What is intonation?

Discussion in 'Trumpet Discussion' started by rowuk, May 10, 2011.

  1. rowuk

    rowuk Moderator Staff Member

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    A tuner has fixed frequencies, like a piano or keyboard. That is fine if we are tuning a piano where we are forced to comprimise. When playing instruments without fixed pitch, we have to "bend" the pitch to get the optimal intonation (generally least beats). Except for octaves, every note needs to be adjusted. The frequency of a A is different if it is in an A major, D Major, B7 or F Major chord. Tuners don't know that and that is why they are not really optimal for real life playing.

    I am pretty sure that it is not even possible to memorize the frequency for recall in ensemble playing. My experience is that we develop an ear for the "color" of the chord, or minimizing the beats that occur when out of tune.
     
  2. JNINWI

    JNINWI Piano User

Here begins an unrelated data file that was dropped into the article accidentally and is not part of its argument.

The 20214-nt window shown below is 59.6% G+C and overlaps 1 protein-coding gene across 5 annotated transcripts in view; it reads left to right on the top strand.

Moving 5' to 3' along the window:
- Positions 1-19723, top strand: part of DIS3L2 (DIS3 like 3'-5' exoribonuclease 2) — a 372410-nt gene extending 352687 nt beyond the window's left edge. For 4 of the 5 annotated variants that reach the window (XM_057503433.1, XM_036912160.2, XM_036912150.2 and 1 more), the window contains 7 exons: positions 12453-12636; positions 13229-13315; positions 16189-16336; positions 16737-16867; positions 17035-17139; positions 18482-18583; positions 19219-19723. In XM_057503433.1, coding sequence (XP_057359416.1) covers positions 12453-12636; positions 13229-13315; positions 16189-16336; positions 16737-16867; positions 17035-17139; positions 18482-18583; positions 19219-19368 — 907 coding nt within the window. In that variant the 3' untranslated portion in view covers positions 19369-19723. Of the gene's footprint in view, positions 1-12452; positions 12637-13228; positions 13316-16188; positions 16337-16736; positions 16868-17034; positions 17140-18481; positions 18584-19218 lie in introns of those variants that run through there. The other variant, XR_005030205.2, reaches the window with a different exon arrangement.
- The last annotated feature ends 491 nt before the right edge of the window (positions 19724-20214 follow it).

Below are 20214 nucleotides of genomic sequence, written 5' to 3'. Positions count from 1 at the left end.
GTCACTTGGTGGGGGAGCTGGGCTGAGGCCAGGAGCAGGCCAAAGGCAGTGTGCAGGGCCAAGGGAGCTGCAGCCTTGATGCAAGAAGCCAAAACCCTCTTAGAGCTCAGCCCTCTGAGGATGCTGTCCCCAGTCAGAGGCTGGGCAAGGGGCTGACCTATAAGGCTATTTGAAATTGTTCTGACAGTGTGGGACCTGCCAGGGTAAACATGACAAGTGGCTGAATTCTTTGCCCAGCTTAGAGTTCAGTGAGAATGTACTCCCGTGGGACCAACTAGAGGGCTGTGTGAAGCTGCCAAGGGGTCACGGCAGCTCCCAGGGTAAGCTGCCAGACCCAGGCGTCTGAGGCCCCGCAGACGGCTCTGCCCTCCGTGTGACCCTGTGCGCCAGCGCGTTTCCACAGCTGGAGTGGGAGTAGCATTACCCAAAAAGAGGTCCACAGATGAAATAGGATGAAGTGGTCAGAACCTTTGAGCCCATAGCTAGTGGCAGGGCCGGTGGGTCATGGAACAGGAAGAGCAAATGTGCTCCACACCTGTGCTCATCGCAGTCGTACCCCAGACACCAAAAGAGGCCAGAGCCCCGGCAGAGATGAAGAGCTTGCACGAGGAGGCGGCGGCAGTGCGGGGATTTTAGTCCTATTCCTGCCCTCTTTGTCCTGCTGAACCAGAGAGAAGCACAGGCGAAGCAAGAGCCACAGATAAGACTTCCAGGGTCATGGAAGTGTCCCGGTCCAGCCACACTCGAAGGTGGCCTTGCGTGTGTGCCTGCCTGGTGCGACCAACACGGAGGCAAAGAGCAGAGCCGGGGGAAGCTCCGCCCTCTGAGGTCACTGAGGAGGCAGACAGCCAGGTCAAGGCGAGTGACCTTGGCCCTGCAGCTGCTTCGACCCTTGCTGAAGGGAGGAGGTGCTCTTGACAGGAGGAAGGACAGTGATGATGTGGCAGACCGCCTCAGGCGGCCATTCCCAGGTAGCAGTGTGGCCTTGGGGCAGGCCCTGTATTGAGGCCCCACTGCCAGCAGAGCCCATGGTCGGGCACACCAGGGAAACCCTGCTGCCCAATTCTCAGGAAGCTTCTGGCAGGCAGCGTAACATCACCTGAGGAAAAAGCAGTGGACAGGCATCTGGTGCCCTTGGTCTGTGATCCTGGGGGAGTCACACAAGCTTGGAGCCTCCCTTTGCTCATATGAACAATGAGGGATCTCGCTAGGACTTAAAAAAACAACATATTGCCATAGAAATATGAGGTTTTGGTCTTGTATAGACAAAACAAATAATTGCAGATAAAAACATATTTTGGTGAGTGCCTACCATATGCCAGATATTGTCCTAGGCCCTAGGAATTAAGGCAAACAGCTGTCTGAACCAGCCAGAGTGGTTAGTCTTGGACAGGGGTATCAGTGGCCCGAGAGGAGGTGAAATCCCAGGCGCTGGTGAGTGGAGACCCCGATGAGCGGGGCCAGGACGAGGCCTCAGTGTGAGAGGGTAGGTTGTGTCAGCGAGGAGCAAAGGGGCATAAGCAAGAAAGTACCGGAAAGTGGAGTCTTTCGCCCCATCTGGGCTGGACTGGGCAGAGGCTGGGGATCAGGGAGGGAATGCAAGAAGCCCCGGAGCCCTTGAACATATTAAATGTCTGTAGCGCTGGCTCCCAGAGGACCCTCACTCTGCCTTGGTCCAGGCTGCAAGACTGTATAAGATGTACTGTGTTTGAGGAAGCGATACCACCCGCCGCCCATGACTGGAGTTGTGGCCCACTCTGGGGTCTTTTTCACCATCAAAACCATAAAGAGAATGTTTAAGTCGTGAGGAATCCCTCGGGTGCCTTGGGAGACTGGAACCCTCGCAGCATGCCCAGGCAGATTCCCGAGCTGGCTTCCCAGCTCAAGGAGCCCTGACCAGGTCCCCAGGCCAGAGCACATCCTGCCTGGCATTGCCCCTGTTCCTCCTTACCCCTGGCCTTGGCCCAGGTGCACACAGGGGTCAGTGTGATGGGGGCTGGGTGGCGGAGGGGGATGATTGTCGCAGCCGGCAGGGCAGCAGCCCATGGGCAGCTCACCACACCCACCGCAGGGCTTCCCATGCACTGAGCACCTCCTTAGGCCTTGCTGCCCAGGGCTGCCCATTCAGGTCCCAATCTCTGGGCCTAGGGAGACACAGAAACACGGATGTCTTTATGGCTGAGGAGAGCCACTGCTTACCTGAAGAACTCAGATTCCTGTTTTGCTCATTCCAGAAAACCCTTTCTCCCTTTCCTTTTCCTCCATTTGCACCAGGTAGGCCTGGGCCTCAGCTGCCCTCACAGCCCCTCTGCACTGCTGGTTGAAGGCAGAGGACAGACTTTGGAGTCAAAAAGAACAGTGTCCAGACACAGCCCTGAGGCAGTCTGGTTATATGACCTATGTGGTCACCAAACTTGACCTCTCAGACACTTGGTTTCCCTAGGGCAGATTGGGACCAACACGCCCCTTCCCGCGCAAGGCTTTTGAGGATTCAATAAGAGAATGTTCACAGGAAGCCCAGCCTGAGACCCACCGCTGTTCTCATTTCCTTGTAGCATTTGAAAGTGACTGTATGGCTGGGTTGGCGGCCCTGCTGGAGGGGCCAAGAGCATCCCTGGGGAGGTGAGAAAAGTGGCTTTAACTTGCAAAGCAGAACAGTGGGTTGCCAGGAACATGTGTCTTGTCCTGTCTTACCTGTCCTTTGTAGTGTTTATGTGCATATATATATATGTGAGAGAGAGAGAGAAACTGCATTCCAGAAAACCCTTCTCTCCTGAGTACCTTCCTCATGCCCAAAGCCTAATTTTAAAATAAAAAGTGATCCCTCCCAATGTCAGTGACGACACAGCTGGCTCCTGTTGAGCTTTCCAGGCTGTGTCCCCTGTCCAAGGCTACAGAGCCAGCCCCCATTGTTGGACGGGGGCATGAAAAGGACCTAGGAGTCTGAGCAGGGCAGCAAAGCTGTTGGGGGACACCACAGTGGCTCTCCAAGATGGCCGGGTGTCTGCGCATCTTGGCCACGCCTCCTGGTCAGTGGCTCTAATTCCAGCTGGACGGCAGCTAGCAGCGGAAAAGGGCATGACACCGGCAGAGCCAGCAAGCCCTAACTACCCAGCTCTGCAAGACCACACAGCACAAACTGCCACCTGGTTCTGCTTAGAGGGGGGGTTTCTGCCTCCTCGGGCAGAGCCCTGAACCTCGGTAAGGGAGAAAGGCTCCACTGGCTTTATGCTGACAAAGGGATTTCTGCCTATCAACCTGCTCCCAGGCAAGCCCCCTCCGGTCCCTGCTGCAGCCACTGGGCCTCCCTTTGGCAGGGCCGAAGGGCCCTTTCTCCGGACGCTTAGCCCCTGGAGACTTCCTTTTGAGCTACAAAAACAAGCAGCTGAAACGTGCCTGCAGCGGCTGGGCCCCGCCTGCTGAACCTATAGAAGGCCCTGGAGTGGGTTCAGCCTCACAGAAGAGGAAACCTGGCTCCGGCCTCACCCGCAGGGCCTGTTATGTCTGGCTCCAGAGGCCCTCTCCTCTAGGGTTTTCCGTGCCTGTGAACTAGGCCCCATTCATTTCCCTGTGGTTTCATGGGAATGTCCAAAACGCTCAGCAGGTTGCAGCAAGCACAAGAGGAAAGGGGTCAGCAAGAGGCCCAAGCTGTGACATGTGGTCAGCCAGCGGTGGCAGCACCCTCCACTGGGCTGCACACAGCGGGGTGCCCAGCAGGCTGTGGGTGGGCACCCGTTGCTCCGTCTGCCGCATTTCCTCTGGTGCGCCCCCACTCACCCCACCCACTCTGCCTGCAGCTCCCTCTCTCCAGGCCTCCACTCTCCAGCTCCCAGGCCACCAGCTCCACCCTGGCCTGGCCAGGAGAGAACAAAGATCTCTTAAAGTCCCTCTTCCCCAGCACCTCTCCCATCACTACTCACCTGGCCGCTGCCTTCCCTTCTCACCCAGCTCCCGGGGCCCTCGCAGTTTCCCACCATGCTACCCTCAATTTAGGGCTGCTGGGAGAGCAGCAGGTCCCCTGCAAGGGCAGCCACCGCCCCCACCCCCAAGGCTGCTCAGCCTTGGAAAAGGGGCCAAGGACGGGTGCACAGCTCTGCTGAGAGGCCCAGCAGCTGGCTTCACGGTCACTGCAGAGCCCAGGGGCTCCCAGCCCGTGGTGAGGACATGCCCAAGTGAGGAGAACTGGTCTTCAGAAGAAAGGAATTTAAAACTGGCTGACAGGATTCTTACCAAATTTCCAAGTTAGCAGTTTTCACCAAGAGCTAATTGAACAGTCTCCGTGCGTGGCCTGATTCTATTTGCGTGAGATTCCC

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    It works for a whole orchestra, we all have them on our stands, should work for one player..
    It's not about frequency recall, it's about learning muscle memory to know what has to be done on the horn to prevent intonation problems. And it may not be for everyone, it works well for me. It was just a suggestion..... take it or leave it. :roll:
     
  3. JNINWI

    JNINWI Piano User

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    If you would like to hear how it works for a symphony, download "Vic Ferrari Symphony on the Rocks" from I-tunes. We recorded that last live year, about 5000 in the crowd, we all used them.
     
  4. rowuk

    rowuk Moderator Staff Member

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    Jninwi,
    The purpose of this thread is to highlight common mistakes and offer information and solutions. Muscle memory will not help your intonation any more than your eyes will. Your ears must be trained to hear proper intervals. That is stored as a pattern. A simple tuner teaches you to play out of tune. It is only really suitable for getting a single tuning note mathematically related to A440 or whatever. There are more complex tuners like the Conn Stroboconn that do a better job, but like every other tuner - a desaster in an ensemble.

    Intonation MUST be a part of every single lesson that we take. Only when it becomes second nature through constant repetition can we focus on the music. Intonation, like articulation or good tone is a basic tool of the trade. It is not like the speedometer on a car. You may have suggested it, but I will ALWAYS leave it. A tuner is the wrong way.